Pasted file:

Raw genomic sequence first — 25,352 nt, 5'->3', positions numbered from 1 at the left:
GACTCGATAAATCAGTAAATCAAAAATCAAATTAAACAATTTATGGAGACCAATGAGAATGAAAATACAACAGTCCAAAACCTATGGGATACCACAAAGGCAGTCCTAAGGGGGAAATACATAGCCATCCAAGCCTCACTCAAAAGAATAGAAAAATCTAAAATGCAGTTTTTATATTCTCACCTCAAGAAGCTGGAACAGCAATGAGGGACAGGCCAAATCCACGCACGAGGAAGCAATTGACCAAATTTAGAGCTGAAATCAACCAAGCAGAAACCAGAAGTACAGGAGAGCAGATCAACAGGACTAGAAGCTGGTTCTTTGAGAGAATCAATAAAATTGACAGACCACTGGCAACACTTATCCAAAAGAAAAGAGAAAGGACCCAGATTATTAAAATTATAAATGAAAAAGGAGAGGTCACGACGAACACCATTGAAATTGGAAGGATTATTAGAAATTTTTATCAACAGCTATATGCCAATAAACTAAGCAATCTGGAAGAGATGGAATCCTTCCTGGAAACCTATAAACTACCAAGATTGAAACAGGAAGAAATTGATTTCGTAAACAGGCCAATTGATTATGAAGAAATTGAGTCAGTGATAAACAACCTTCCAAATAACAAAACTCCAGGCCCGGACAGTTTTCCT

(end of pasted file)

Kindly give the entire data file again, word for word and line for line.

Raw genomic sequence first — 25,352 nt, 5'->3', positions numbered from 1 at the left:
GACTCGATAAATCAGTAAATCAAAAATCAAATTAAACAATTTATGGAGACCAATGAGAATGAAAATACAACAGTCCAAAACCTATGGGATACCACAAAGGCAGTCCTAAGGGGGAAATACATAGCCATCCAAGCCTCACTCAAAAGAATAGAAAAATCTAAAATGCAGTTTTTATATTCTCACCTCAAGAAGCTGGAACAGCAATGAGGGACAGGCCAAATCCACGCACGAGGAAGCAATTGACCAAATTTAGAGCTGAAATCAACCAAGCAGAAACCAGAAGTACAGGAGAGCAGATCAACAGGACTAGAAGCTGGTTCTTTGAGAGAATCAATAAAATTGACAGACCACTGGCAACACTTATCCAAAAGAAAAGAGAAAGGACCCAGATTATTAAAATTATAAATGAAAAAGGAGAGGTCACGACGAACACCATTGAAATTGGAAGGATTATTAGAAATTTTTATCAACAGCTATATGCCAATAAACTAAGCAATCTGGAAGAGATGGAATCCTTCCTGGAAACCTATAAACTACCAAGATTGAAACAGGAAGAAATTGATTTCGTAAACAGGCCAATTGATTATGAAGAAATTGAGTCAGTGATAAACAACCTTCCAAATAACAAAACTCCAGGCCCGGACAGTTTTCCT